2

I have tried the NOEXEC in my CentOS6.4 I have edited my /etc/sudo.conf file as below :

Path noexec /usr/libexec/sudo_noexec.so

and /etc/sudoers:

ssh ALL=(root) ALL,NOEXEC:/usr/bin/passwd

I am sure that the lib for noexec exists in the right path, but as the user ssh still can change password. The NOEXEC did not make any effect, can anyone give some suggestions on it?

4

The NOEXEC tag doesn't prevent programs from getting executed. It prevents listed programs from executing any other programs. From man sudoers:

aaron  shanty = NOEXEC: /usr/bin/more, /usr/bin/vi

This allows user aaron to run /usr/bin/more and /usr/bin/vi with noexec enabled. This will prevent those two commands from executing other commands (such as a shell).
If you are unsure whether or not your system is capable of supporting noexec you can always just try it out and check whether shell escapes work when noexec is enabled.

If you want to prevent users from executing a specific command have a look at !, e.g:

ssh ALL=(root) ALL, !/usr/bin/passwd

Please note that this line does not help much as it would be possible to create a copy of /usr/bin/passwd under a different name, copy one onto the host and set the appropriate permissions etc.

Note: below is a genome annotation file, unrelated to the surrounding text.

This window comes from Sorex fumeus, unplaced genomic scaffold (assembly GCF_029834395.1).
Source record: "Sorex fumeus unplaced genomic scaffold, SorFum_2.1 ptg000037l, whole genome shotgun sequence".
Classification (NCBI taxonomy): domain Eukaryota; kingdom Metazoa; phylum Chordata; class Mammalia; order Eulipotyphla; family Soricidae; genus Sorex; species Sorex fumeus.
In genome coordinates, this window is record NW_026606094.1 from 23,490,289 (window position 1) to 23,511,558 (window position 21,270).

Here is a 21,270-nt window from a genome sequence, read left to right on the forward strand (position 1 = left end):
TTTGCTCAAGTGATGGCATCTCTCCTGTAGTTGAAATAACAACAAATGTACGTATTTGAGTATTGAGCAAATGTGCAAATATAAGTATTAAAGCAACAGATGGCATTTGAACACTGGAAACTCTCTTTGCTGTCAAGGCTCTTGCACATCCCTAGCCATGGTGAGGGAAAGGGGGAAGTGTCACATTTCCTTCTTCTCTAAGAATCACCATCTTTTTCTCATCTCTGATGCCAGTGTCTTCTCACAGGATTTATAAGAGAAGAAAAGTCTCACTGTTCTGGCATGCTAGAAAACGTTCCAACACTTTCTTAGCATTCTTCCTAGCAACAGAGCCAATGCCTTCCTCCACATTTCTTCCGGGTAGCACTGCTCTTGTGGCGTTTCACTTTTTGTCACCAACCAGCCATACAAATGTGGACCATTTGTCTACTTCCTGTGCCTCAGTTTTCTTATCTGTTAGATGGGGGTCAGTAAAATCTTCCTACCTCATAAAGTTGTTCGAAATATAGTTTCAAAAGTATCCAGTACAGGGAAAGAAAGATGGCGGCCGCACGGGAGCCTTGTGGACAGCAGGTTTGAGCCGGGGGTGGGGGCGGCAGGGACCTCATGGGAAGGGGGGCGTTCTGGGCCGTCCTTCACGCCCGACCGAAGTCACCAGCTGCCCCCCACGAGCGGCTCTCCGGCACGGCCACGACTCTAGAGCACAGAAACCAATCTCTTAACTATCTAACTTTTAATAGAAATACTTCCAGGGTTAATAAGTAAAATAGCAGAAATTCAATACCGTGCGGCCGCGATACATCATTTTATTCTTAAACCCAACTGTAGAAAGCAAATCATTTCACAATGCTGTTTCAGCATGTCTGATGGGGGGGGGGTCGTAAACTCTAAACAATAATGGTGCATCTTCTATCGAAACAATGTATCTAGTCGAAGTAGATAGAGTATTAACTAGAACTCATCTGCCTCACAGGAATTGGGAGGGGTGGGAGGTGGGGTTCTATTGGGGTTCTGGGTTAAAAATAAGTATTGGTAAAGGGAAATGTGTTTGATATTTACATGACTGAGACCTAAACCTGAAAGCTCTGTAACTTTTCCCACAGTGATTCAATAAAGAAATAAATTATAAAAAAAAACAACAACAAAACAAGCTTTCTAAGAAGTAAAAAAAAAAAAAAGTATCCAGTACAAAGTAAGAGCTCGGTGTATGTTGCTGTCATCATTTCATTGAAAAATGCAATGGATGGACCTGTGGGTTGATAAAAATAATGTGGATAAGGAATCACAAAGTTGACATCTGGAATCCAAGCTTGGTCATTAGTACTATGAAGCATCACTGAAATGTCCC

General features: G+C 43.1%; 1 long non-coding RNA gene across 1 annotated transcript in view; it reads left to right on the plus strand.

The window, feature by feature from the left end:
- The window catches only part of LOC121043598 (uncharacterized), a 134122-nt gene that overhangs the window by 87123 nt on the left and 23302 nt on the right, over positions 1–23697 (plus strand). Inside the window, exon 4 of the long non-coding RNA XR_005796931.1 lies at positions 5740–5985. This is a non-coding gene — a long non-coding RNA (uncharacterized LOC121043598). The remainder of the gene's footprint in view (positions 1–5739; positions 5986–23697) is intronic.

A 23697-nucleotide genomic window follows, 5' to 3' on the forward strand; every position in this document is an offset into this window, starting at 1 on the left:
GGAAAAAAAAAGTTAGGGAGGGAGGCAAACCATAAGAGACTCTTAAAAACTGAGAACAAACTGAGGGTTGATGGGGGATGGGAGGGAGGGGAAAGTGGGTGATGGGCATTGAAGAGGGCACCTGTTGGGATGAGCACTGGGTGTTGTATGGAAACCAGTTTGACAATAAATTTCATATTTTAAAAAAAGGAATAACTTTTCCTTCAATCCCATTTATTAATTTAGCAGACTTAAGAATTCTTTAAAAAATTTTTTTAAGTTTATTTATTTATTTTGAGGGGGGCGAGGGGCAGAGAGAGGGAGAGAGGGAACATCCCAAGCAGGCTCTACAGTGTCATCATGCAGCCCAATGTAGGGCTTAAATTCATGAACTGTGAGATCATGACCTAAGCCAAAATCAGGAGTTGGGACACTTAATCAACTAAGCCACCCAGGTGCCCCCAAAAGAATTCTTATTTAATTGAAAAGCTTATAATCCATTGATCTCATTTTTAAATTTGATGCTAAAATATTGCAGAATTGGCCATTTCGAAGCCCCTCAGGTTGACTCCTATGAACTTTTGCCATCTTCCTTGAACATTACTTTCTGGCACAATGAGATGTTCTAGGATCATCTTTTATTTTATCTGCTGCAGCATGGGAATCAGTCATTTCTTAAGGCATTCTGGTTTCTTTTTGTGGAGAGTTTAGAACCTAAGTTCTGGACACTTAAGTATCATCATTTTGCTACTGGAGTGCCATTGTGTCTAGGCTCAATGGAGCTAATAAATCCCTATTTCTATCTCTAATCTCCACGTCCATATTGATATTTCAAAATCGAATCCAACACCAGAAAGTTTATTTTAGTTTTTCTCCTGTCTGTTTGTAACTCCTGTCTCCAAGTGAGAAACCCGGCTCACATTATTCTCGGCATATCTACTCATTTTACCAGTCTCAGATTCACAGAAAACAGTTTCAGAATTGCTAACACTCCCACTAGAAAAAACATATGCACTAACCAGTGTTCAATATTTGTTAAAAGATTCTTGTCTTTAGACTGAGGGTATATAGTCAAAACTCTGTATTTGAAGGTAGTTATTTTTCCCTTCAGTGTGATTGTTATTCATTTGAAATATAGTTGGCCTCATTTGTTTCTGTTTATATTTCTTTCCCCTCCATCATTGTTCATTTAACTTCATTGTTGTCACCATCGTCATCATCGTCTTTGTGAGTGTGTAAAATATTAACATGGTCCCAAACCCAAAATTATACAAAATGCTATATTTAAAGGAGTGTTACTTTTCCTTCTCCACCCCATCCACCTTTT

• wow,get it.So it prevent the shell escape such as less ,more ?Nice of you,thank you – user42826 Jul 11 '13 at 11:29
1

I like @Ulrich's answer. I'll also caution you to fully understand the requirement around LD_PRELOAD and dynamically-linked executables mentioned at https://www.sudo.ws/man/1.7.10/sudoers.man.html#Preventing_shell_escapes

Takeaway:

Ultimately, using sudo safely is very difficult. Assume that your security measures are only adequate for reducing cases of trusted users making mistakes. If you are using it to secure untrusted users or processes, you should know enough to not need to ask questions.

Context:

I've been doing this professionally since 1995 and I'm not ready. YMMV

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